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“Varieties of Pain”: An Exploration of Female Melancholy in the Victorian Realist Novel Open Access

Descriptions

Other title
Subject/Keyword
home
melancholy
history of medicine
poetry
Dickens
mother
Bronte
wife
realism
novel
condition of women
psychology
Victorian
gender
domestic
illness
women
Victorian literature
Type of item
Thesis
Degree grantor
University of Alberta
Author or creator
Fieldberg, Allison L
Supervisor and department
Sinnema, Peter (English and Film Studies)
Examining committee member and department
Surridge, Lisa (English)
Sinnema, Peter (English and Film Studies)
Greer, Joan (Art & Design)
Hamilton, Susan (English and Film Studies)
Simpson, Mark (English and Film Studies)
Department
Department of English and Film Studies
Specialization
English
Date accepted
2012-08-10T10:21:07Z
Graduation date
2012-11
Degree
Doctor of Philosophy
Degree level
Doctoral
Abstract
This dissertation is about the work of melancholy in the Victorian realist novel, particularly those texts written in the late 1840s. The representation of melancholy affords an examination of a wide scope of issues that relate to the family, generally, and to the role of the middle-class women in the family in this particular historical moment, specifically. Because of the close association between the strategies of psychiatric treatment in the period and ideologies of the “proper” organization of the bourgeois family, writing or thinking about mental illness or theories of the mind necessarily calls up theories of the domestic and vice versa. Because early Victorian psychiatrists or alienists, as they were called, predicated sound mental health on the ability of an individual to maintain self-control, exhibit “proper” gendered behavior, and in a sense, cooperate with his or her male guardians within a pseudo-domestic structure, notions of the “ideal” family scene invariably arise in all discussions of the treatment of the mentally ill. The three texts discussed in this thesis reveal a female protagonist who is more or less melancholic but importantly, each text attributes the arrival of its protagonist’s melancholic suffering and the exacerbation of this suffering to debilitating domestic circumstances. Each of these melancholic female characters becomes acutely aware of her failures and her missteps through a protracted engagement with melancholic introspection. Importantly, her desire to conform and, in some sense, re-commit herself to the cult of the domestic arises in the moment of her most intense melancholic suffering. In the isolation and solitude that melancholy affords, each of these protagonists connects to a mode of self-reflection and introspection that allows them to see not only the ways they have diverged from the “ideal” of “proper” womanhood, but importantly, to recognize that the mitigation of this divergence necessitates submission to forms of social and familial control that will only further their suffering. Thus, melancholy, in my estimation and in these novels, is very rarely a means by which the female melancholic protagonist rebels or reforms domestic structure. Rather, it is most often the means by which she, and the novel itself, reaffirm the centrality of the “home” within middle-class social structure at mid-century.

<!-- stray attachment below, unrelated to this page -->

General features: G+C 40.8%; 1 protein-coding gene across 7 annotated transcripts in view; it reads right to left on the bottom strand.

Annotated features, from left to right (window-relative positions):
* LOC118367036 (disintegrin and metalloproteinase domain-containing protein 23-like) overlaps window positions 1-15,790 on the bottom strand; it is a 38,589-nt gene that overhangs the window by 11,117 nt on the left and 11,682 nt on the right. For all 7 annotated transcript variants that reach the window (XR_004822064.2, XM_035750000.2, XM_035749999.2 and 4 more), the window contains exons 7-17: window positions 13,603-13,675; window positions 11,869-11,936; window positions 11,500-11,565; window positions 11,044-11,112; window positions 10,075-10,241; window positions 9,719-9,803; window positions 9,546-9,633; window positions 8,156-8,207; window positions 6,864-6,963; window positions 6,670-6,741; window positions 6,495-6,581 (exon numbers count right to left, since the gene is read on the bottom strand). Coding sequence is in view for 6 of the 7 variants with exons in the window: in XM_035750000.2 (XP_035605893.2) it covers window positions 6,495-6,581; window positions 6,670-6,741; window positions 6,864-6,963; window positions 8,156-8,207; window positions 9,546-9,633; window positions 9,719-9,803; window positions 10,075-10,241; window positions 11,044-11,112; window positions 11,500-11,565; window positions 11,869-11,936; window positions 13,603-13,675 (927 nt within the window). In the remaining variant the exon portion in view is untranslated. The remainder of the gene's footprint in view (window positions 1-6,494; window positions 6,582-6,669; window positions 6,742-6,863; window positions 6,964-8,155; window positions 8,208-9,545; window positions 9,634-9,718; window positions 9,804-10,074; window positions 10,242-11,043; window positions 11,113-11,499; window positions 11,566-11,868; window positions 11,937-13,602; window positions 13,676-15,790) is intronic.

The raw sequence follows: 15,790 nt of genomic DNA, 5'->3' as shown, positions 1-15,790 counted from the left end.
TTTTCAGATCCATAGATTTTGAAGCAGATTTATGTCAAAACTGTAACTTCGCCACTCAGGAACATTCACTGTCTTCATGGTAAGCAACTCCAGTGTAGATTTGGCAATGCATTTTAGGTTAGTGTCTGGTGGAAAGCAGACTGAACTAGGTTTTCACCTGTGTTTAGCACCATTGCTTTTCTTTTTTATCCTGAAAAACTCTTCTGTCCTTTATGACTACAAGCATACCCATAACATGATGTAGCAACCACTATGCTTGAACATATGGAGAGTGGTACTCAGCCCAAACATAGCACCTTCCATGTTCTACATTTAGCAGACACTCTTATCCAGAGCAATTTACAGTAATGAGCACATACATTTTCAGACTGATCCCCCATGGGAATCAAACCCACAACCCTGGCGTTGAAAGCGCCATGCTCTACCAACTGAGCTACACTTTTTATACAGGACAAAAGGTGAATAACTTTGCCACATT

Language
English
DOI
doi:10.7939/R3MM11
Rights
Permission is hereby granted to the University of Alberta Libraries to reproduce single copies of this thesis and to lend or sell such copies for private, scholarly or scientific research purposes only. Where the thesis is converted to, or otherwise made available in digital form, the University of Alberta will advise potential users of the thesis of these terms. The author reserves all other publication and other rights in association with the copyright in the thesis and, except as herein before provided, neither the thesis nor any substantial portion thereof may be printed or otherwise reproduced in any material form whatsoever without the author's prior written permission.
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